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Pinned end supported span

  1. Apr 21, 2017 #1
    1. The problem statement, all variables and given/known data
    In this question , is figure 11-2 a and 11-2 b the same beam ? Why in a , the support is pinned end , it change to fixed end in figure b ?
    2. Relevant equations


    3. The attempt at a solution
    In equation 11-9 , i gtet different ans with the author ..
    Here's what i gt :
    MN = 2EK( 2 θN + θF - 3 Φ ) + (FEM)N
    So,
    0= 2EK( 2θA + θB - 3 Φ )

    At here θA = 0 , and (FEM)N = 0 , far end = B ,near end = A

    MN = 2EK( 2 (0) + θB - 3 Φ ) +(FEM)N ----(1)
    0= 2EK( 2θB + 0 - 3 Φ ) ------(2)

    By applying the same method as author ( Multiply equation 1 by 2 , and subtract equation 2 ) , i gt
    MAB = 3EK(-Φ)
     

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  2. jcsd
  3. Apr 23, 2017 #2

    haruspex

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    No. They are the two different cases of "far end not fixed" (i.e. pin or roller). The near end is fixed or not fixed.

    I cannot follow your algebra. You seem to be setting some things to zero without cause. I get the same equation as the author.
     
  4. Apr 23, 2017 #3
    why in case 11-8(a) , the far end angular dispalcement theta _B doesnt have to be determined ? I only learnt that when the end is fixed support , then , the the angular displacement is 0
     
  5. Apr 23, 2017 #4

    haruspex

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    θB (=θF) does not need to be determined because it was possible to combine the two equations so as to eliminate it and produce an equation without it. There is no suggestion that is zero.

    By the way, I find the image you posted hard to read. It is very small. When I blow it up large enough to read it becomes quite fuzzy.
     
  6. Apr 24, 2017 #5
    In 11-8 a, we could see that at the left end , it's pin supoorted , why at 11-8b , it will become fixed supported ?
     
  7. Apr 24, 2017 #6
    Can you explain how to get 0 = 2Ek( 2 theta_N + theta_F -3phi) + 0 ? (Just below equation 11-9)
     
  8. Apr 24, 2017 #7

    haruspex

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    The left end is the "near end". The situation being considered is "far end not fixed". There are two cases of that, near end fixed or near end not fixed. Hence the two diagrams.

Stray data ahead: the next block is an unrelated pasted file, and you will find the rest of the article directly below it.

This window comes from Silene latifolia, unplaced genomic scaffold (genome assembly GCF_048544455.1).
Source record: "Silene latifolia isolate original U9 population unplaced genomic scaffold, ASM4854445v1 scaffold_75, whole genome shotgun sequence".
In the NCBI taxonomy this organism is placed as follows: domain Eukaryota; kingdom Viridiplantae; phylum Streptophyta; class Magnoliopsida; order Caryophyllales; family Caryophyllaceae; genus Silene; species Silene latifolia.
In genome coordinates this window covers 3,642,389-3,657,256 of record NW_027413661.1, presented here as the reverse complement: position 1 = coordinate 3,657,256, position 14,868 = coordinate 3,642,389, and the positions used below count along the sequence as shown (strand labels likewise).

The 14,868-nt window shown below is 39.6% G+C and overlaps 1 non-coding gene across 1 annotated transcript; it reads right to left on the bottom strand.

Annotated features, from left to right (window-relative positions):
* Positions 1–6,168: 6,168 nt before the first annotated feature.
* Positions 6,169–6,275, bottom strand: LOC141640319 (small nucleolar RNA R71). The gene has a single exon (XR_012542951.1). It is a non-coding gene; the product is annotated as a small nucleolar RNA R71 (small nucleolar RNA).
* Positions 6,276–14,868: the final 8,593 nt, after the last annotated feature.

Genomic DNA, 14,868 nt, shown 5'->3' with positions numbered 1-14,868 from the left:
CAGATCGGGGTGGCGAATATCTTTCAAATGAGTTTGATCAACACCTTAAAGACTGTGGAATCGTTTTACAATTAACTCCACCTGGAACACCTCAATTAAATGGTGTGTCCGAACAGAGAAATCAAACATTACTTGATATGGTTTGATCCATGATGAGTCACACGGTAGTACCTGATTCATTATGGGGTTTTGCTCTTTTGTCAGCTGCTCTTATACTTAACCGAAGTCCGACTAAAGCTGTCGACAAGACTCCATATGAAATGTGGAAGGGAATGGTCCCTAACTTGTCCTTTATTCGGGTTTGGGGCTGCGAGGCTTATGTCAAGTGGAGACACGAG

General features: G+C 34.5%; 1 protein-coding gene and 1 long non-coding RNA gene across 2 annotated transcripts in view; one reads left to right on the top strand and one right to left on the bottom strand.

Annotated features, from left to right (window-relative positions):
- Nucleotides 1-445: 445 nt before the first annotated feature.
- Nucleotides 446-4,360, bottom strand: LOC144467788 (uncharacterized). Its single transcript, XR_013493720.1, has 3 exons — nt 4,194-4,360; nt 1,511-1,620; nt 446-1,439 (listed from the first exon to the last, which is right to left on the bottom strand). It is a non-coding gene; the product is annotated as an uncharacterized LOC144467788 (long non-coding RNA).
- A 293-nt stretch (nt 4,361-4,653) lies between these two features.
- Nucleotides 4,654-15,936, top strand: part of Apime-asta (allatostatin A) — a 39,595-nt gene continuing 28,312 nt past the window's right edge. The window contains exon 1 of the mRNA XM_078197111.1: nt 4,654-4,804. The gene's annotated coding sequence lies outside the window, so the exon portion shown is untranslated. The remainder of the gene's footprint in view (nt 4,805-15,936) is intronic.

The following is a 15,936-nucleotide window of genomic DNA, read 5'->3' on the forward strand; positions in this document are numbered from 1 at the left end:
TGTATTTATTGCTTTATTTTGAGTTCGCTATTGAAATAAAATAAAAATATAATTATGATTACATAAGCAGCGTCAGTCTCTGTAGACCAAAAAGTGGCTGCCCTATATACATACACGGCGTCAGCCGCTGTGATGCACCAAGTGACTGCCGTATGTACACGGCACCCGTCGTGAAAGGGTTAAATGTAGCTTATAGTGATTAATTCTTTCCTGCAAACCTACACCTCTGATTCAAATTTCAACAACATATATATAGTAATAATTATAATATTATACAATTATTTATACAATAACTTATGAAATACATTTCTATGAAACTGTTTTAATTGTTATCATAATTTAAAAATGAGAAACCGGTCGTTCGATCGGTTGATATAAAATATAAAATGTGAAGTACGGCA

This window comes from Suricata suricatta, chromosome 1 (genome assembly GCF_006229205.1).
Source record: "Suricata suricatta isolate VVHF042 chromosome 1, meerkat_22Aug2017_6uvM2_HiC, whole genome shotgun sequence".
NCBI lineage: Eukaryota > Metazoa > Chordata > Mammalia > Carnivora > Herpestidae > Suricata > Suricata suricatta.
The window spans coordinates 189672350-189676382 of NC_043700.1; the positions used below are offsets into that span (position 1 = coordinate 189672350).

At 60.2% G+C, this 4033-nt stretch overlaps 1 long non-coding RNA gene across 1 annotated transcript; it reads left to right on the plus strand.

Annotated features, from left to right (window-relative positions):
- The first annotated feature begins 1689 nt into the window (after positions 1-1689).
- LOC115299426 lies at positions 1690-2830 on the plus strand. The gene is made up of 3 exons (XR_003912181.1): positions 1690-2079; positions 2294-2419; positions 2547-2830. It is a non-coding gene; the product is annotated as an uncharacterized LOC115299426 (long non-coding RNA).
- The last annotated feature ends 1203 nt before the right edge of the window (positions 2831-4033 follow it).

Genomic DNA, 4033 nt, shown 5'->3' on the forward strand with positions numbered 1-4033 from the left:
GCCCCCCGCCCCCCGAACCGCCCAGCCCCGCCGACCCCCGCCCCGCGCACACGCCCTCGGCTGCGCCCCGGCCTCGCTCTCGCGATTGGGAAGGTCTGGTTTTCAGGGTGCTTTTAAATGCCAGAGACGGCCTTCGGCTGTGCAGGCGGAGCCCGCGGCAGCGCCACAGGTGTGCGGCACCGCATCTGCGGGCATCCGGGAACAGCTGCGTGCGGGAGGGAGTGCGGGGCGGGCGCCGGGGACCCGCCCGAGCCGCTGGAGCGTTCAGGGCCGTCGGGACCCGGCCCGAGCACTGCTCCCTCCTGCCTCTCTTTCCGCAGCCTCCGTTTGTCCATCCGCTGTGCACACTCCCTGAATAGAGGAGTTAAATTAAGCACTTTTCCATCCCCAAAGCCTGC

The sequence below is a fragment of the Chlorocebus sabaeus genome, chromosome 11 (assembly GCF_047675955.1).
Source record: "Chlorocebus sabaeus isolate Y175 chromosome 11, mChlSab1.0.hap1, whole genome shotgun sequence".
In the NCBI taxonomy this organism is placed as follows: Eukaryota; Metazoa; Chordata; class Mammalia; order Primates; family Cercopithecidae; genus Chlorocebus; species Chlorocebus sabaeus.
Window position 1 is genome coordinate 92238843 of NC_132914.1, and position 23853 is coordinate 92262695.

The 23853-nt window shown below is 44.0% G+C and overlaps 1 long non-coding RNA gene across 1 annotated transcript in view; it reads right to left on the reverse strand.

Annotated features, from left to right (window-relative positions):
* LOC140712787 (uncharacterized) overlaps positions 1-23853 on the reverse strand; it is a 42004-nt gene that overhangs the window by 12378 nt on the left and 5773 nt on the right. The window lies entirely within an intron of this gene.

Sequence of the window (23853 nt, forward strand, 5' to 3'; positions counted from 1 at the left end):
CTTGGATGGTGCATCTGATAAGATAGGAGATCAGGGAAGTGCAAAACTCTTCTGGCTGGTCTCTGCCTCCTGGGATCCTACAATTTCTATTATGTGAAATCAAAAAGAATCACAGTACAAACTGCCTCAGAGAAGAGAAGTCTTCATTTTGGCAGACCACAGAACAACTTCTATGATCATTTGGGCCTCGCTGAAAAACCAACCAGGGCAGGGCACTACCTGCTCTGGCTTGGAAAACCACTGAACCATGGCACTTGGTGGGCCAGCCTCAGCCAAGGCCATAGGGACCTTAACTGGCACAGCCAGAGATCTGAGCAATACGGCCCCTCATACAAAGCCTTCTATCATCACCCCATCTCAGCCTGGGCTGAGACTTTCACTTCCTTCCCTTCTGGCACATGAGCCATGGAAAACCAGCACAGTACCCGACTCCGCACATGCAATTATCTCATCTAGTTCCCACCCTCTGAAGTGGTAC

9. Apr 24, 2017 #8

    haruspex

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    Apparently this comes from Eq 11-7 and/or 11-8, but those are not in your post.
     
  10. Apr 24, 2017 #9
    Here is it . Can you help to explain ? 0 = 2Ek( 2 theta_N + theta_F -3phi) + 0 ? Does the first 0 represents MN , and the last 0 represent (FEM) N ?
     

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  11. Apr 24, 2017 #10

    haruspex

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    Yes, but remember this is applying eq 11-8 at B in fig 11-8b, so in the context of eq 11-8, B is the near end and A is the far end (which is fixed in fig 11-8b). (The unfortunate coincidence of similar reference numbers in eqs and figures is confusing.)
     
  12. Apr 24, 2017 #11
    then , how about MN = 2Ek( 2 theta_N + theta_F -3phi) + (FEM)N ? What does it represent ? 11-8a ? Which is near end ? and which is far end ?
     
  13. Apr 24, 2017 #12

    haruspex

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    That is the other way round, A is the near end here.
     
  14. Apr 24, 2017 #13
    So , both MN = 2Ek( 2 theta_N + theta_F -3phi) + (FEM)N and 0 = 2Ek( 2 theta_N + theta_F -3phi) + 0 describes about case in 11-8b ?
     
  15. Apr 24, 2017 #14

    haruspex

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    No. Compare your second equation above with the second equation of 11-9. The angles are swapped around.

    I think what is confusing you is the near-far notation in eqs 11-9. In both of them, the near end is A and the far end is B, so for clarity rewrite them replacing N with A and F with B everywhere.

    Eq 11-8 is for far-end-fixed. The author doesn't write it out but states that if, in addition, the near end is not fixed we can simply substitute MN=(FEM)N=0 in eq 11-8. Call this eq 11-80.
    In fig 11-8b, we have A fixed, B not fixed. This means we can use eq 11-80 with A as F and B as N. This gives the second eq of 11-9. We can also use eq 11-8 but with A as N and B as F. This gives the first eq of 11-9.
     
  16. Apr 25, 2017 #15
    so , do you mean both MN = 2Ek( 2 theta_N + theta_F -3phi) + (FEM)N and 0 = 2Ek( 2 theta_N + theta_F -3phi) + 0 describes about the near end is A and the far end is B in case 11-8(b) ?
     
  17. Apr 25, 2017 #16
    why if the near end is not fixed , we could use MN=(FEM)N=0 ??
     
  18. Apr 25, 2017 #17
    We can notice that the case in 11-8b yield equation (11-10) , so , is it possible that the equation 11-10 to be used and applied in case 11-8(a) in which both ends are roller / pin supported ?
     
  19. Apr 25, 2017 #18

    haruspex

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    Because a pin or roller cannot exert a torque.
     
  20. Apr 25, 2017 #19
    post #17 , can you try to reply ?
    We can notice that the case in 11-8b yield equation (11-10) , so , is it possible that the equation 11-10 to be used and applied in case 11-8(a) in which both ends are roller / pin supported ?
     
  21. Apr 26, 2017 #20

    haruspex

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    I think so, just setting MN=(FEM)N=0. That would lead to θN=ψ. Does that make sense? I'm unsure how ψ is defined. Is it something to do with the conjugate beam?

    By the way, I think I found your text online at http://mrkhademi.com/chapter11.pdf.
     
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